David’s love of racing machines came from the earliest influences of his dad, who was a racecar mechanic extraordinaire. After David mastered the balance of riding a two-wheeler as a tyke, his dad hand-built him a bike from repurposed parts, painted British Racing Green with David’s name in chrome lettering on the chain guard. At that point, he was hooked by a quest to build what he wanted to ride.

Bitten by the competition bug a short while later, David raced BMX, then road cycles, and eventually mountain bikes while working in bike and ski shops in his native New York. For ten years, he worked at the venerable Serotta Bicycle Company in Saratoga Springs, New York. While initially hired as a mechanic, he peaked professionally after becoming the sole frame-builder of custom bikes for Serotta’s Coors Light Pro Cycling Racing Team.

Kirk carrying the torch                                                                          Kirk carrying the torch

When David felt that he’d reached his potential at Serotta, he and wife Karen moved on to new things. The mountains were calling and Bozeman offered an enticing mix of graduate school (for Karen), alpine recreation, and new opportunities. David landed a job hand-making bicycles at Strong Frames during its expansion period, where he had “a few great years” with the renowned frame-builder.

David’s frame-assembly technique of choice is still fillet brazing; a torch is used to melt and flow a filler metal into the joints where the tubes meet, creating smooth, seamless joints. “If you don’t do it right, it ends up on your shoe,” he admits. At the NAHBS show, David’s stunning piece of framework art was awarded best fillet-brazed frame. His personal road bike, a meticulously crafted, Joe Bell–painted, lugged frame, was awarded best road bike, a testimony to the strength and function of the hundreds of bicycles built by David’s own brand. 

Sklar Bikes
In 2011, at the tender age of seventeen, fresh-faced millennial Adam Sklar “started building bicycles for myself and other high-school friends in my family’s garage back in Boulder, Colorado.” To his credit, and after only 75 handmade bicycles, he won this year’s NAHBS mountain bike of the year.

Adam came to Bozeman to attend MSU’s engineering program, where mentors helped him hone the next phase of “his customized-bike hobby.” Mechanical engineering professor Tom Jungst saw Adam’s potential and gave the freshman a job in MSU’s machine shop. Tom imparted new perspectives on designing, machining, and welding metals.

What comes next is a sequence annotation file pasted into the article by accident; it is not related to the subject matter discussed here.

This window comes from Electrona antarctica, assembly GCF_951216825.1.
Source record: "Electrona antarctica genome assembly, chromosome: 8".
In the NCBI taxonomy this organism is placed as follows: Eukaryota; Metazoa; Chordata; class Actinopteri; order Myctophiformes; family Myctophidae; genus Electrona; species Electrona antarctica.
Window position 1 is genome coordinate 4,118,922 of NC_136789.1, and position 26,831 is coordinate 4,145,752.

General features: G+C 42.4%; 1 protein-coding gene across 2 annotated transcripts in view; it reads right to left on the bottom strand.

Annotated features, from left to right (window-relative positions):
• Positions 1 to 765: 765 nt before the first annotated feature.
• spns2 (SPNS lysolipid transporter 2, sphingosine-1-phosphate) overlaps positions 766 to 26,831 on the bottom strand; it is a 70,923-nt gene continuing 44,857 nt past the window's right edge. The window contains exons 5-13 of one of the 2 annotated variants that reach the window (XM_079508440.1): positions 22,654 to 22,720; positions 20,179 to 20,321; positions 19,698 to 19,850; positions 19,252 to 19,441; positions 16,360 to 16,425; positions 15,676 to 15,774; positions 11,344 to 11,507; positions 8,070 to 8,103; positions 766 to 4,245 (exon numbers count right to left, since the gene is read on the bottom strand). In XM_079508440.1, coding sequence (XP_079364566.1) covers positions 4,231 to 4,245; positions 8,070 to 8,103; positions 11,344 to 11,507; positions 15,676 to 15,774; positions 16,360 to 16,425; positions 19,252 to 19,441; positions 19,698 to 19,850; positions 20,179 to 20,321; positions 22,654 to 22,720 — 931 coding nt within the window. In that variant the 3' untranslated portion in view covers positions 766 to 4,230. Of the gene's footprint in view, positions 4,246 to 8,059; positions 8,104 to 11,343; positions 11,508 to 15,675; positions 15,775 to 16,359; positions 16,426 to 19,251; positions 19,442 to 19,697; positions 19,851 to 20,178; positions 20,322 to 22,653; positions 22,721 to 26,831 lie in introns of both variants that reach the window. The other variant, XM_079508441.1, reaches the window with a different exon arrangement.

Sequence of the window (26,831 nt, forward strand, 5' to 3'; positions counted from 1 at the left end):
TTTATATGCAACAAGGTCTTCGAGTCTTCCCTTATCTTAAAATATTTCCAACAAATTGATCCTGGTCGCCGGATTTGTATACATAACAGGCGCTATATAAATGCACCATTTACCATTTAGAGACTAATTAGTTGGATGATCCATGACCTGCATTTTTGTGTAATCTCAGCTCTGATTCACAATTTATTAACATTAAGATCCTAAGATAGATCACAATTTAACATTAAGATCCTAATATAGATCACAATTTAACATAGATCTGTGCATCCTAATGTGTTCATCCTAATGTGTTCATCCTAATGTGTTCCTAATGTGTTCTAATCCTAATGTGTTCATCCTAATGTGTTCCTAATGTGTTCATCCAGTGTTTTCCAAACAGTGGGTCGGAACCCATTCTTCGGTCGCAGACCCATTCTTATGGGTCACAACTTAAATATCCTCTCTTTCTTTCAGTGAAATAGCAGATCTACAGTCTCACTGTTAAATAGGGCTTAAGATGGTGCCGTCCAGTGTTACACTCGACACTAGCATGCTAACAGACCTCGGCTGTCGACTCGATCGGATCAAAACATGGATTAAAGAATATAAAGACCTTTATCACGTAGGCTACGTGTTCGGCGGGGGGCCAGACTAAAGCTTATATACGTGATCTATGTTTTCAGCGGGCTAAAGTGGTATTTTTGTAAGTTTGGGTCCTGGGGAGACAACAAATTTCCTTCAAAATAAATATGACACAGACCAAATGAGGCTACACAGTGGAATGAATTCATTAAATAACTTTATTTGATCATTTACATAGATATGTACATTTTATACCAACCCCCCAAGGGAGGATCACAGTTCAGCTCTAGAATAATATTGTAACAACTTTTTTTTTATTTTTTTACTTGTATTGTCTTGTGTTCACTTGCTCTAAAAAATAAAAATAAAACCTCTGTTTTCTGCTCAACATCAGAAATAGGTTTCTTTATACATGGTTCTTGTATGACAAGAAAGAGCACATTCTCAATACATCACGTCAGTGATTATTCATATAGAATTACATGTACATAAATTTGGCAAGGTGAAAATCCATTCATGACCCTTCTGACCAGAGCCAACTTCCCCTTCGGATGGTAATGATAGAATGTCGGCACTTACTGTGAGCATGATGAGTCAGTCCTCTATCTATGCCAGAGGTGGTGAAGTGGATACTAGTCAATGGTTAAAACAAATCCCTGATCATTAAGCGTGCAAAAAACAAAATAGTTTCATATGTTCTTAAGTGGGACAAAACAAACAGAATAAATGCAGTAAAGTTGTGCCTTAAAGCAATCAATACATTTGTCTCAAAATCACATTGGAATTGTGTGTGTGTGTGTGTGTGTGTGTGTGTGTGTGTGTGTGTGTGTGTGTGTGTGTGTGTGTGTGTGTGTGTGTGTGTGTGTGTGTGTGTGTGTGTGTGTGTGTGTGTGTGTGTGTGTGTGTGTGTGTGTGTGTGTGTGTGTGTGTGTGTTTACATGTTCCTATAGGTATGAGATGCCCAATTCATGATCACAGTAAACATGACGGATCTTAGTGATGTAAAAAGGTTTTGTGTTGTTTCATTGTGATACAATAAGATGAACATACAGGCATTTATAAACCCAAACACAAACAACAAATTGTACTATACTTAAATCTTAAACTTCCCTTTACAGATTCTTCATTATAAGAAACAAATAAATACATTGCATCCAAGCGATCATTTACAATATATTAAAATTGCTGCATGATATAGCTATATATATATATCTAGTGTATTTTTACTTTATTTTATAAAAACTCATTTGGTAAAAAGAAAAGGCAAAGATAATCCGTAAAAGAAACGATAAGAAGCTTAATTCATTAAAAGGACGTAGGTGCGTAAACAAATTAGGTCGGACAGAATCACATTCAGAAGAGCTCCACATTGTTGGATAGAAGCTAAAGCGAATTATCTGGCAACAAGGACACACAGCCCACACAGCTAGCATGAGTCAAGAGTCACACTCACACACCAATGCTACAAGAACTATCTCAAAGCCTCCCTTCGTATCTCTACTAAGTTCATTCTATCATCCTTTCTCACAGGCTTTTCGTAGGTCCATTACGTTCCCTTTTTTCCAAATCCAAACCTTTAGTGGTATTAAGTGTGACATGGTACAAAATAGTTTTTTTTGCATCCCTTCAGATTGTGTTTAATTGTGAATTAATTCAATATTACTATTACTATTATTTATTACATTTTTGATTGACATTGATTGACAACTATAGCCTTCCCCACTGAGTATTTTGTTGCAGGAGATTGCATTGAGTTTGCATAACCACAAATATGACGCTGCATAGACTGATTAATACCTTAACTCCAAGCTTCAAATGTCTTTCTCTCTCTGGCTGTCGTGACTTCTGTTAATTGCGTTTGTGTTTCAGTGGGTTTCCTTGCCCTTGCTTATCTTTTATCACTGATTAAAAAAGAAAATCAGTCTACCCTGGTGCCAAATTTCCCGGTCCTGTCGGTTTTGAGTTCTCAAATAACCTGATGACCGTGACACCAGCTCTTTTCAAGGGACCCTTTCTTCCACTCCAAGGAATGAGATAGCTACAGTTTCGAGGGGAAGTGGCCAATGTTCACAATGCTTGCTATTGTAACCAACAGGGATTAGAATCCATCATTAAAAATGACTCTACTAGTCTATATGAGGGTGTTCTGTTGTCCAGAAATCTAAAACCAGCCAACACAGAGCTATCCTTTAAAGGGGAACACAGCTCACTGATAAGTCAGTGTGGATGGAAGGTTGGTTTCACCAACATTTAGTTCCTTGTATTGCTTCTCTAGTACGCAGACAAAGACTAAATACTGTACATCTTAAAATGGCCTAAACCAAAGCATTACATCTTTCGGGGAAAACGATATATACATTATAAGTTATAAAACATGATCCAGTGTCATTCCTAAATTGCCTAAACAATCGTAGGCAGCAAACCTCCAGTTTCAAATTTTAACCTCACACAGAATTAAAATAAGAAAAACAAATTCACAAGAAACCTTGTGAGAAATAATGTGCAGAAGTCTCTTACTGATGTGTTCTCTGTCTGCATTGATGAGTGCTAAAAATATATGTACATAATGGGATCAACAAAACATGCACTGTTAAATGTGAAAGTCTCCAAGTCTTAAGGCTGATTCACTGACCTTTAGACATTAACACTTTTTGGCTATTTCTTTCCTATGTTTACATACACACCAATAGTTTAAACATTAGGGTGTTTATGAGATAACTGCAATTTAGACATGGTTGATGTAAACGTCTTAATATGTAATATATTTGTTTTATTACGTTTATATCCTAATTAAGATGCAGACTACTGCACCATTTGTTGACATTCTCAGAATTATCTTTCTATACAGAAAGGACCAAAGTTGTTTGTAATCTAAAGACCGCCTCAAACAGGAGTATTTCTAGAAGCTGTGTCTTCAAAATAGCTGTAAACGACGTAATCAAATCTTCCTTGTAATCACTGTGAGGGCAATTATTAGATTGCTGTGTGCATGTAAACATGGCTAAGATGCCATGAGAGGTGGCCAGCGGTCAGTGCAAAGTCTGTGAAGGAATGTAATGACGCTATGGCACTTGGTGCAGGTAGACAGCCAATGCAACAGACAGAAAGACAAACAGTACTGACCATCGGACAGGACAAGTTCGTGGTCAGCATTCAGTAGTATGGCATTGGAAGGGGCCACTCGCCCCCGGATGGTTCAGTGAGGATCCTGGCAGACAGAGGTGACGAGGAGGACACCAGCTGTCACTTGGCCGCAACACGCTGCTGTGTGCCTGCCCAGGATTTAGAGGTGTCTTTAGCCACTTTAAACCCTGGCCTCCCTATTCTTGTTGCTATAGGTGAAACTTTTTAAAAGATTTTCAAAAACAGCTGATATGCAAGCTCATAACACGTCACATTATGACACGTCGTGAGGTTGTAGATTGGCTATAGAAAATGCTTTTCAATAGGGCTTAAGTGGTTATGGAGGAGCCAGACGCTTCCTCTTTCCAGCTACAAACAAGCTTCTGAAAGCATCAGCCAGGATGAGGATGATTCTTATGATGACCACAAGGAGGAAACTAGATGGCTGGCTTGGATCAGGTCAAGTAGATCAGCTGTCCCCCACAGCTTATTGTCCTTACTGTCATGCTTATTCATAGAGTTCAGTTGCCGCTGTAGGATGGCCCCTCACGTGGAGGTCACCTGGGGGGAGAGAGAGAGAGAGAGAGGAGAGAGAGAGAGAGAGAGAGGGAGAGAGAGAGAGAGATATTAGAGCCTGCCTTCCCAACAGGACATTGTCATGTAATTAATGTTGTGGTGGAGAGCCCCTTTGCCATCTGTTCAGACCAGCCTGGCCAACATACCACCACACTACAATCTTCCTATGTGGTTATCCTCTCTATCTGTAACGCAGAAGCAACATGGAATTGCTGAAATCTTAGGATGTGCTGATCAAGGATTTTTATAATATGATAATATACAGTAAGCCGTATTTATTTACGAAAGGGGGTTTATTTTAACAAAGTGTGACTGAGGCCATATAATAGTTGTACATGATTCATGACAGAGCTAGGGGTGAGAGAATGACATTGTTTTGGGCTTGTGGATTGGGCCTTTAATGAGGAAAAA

Sklar Power                                                                                   Sklar power

After earning his degree, the lure of a creative reality in Bozeman inspired Adam to pursue his bicycle passion in earnest under the Sklar Bikes moniker. Soft-spoken, Adam is quick to give thanks “for the insights of my bike-loving friends, and Alter Cycles owners Steve Bretson and Mason Griffin,” with whom he shares the hip northside workspace near the Bon Ton Mill, and a quick-witted camaraderie.

A trail rider, Adam builds mainly steel bikes for strength and accessibility. “I grew up riding, racing, and coaching others to ride mountain bikes,” he explains, “which has instilled a love for adventure and riding on dirt. This influenced my design philosophy and is the inspiration for many of the bikes I build.”

Like David, Adam credits Carl Strong, in part, for his start. He went to Carl for advice when starting his own shop. “Initially, I don’t think Carl took me seriously. When I asked him again, he emphasized the importance of solid and disciplined business practices.”

Adam seems to have listened. He now has a growing demand for his adventure mountain bikes and gravel-grinding cyclocross frames. His frames feature a signature “ovalized” and curved top-tube that combines a retro look with the latest geometries and plus-sized wheel-and-tire combinations. “I like designing mountain bikes because there’s lots you can do with geometry to make them more fun,” he explains. “I build a lot for bikepackers or aggressive hardtail trail riders. It’s fun to find out what people are into and then design a bike around that.”